Hacking Education: Free STEM Workshop For All Educators
Tech Valley Center Of Gravity
Jeff Branson, Education Outreach Coordinator for SparkFun Electronics in Boulder, Colorado, will show teachers, librarians, and other educators how to introduce STEM topics using easy and inexpensive art-based electronics projects like e-origami and e-textiles. This technology is being used in classrooms around the country and is accessible to a number of populations. Educators can receive up to four hours of professional development credit for this workshop. The Tech Valley Center of Gravity in Troy is a new makerspace serving offering classes to the public and access to tools and equipment for members. While you’re here, find out what TVCOG can offer educators, and let us know what you would like to see! SparkFun (sparkfun.com) is a popular online electronics retailer with an active and growing Department of Education (learn.sparkfun.com), offering online and real-life tutorials and classes.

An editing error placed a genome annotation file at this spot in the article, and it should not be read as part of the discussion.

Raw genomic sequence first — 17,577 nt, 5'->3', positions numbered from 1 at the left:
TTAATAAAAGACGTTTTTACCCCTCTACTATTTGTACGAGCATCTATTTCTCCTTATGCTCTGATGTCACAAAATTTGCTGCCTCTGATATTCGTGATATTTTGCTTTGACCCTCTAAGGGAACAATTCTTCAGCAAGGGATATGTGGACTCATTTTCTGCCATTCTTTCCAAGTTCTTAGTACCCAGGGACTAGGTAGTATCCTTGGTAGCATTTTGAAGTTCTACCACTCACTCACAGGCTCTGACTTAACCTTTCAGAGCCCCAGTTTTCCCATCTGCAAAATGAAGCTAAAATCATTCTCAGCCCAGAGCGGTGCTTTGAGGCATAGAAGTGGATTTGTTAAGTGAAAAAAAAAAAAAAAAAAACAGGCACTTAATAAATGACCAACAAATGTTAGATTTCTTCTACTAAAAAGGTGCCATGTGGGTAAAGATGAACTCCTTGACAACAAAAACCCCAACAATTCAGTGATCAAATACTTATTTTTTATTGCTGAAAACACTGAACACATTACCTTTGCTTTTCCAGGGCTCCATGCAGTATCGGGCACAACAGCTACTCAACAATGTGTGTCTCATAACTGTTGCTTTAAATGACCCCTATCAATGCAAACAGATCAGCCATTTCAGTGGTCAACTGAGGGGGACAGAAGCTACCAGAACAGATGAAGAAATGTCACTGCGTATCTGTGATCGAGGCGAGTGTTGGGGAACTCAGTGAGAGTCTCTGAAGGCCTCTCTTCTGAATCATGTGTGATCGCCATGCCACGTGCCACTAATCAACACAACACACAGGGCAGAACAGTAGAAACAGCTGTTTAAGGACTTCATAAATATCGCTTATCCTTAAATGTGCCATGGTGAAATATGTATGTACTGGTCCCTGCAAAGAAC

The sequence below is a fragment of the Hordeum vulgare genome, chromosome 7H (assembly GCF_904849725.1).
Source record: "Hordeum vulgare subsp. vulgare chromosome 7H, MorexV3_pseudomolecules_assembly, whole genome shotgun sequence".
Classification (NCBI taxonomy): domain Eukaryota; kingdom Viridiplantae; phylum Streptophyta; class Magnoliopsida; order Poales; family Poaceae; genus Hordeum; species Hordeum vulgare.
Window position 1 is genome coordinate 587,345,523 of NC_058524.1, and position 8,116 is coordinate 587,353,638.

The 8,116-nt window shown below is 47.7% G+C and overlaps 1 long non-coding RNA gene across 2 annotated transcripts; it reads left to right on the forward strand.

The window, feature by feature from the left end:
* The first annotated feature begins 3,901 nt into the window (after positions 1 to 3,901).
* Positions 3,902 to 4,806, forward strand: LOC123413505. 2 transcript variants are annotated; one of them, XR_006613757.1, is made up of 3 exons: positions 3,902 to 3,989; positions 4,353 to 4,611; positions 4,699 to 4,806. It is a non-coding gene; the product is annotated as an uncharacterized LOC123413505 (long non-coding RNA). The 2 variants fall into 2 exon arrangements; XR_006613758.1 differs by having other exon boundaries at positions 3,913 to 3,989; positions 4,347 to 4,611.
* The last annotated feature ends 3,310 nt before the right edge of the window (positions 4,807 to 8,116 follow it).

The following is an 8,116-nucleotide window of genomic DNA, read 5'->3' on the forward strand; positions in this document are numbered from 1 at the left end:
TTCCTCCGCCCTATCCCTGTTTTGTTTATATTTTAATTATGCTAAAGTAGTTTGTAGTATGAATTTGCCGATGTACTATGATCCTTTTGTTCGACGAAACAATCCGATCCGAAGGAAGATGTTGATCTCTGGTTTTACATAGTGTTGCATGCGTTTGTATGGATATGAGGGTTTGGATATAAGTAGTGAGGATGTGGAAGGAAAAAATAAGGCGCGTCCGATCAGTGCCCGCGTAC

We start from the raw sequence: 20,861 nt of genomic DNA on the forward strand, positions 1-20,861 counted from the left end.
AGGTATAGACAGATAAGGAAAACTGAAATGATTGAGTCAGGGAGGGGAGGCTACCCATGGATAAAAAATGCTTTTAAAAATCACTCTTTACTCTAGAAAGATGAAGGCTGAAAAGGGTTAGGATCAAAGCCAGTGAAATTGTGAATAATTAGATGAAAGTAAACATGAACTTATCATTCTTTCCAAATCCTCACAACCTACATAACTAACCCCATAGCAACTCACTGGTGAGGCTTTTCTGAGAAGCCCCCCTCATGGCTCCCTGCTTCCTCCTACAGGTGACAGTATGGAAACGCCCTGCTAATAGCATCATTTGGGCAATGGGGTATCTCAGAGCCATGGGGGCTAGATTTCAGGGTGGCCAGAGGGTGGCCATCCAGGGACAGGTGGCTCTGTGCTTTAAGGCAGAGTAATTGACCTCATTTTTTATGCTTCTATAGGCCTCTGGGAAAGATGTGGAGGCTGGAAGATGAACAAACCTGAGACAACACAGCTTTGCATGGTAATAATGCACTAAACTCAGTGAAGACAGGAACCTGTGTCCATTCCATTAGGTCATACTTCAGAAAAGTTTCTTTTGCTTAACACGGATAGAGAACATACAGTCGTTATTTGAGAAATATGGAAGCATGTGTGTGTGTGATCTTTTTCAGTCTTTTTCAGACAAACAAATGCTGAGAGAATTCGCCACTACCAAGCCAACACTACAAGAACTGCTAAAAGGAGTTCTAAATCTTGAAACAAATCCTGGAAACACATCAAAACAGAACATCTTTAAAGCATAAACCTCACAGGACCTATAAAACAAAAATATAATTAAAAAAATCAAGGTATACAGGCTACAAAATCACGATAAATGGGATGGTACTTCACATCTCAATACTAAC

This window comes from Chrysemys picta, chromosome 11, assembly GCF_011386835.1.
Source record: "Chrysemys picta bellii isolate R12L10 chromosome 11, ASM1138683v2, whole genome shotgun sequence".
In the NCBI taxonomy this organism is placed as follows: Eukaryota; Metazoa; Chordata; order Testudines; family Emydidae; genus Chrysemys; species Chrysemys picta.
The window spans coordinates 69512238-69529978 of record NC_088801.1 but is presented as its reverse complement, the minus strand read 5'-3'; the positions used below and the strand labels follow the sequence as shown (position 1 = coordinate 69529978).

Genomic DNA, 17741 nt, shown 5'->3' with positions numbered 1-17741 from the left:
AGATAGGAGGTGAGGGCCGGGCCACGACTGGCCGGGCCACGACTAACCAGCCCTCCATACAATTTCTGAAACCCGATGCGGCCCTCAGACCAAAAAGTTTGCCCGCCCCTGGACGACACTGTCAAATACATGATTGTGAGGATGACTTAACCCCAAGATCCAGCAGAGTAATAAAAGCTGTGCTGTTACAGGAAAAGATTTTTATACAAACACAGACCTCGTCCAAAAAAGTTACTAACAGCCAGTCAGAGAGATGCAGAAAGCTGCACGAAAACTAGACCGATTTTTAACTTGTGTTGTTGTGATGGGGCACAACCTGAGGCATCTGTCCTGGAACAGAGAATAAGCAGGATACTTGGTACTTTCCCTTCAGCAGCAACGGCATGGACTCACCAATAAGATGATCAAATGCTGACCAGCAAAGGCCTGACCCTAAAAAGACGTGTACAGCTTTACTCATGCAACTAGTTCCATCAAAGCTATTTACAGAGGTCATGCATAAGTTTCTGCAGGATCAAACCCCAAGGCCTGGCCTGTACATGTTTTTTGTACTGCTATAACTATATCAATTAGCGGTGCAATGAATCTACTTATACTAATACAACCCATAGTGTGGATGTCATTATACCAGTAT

In today’s news clips we learn about a wearables project that knits your brainwaves, a wearables inspired product for your car, and that wearables retailers, SparkFun and Adafruit plan to discuss initiatives that help kids to learn electronics at an early age.
This Is Your Brain On Bach: Knitic’s Brainwaves Wearables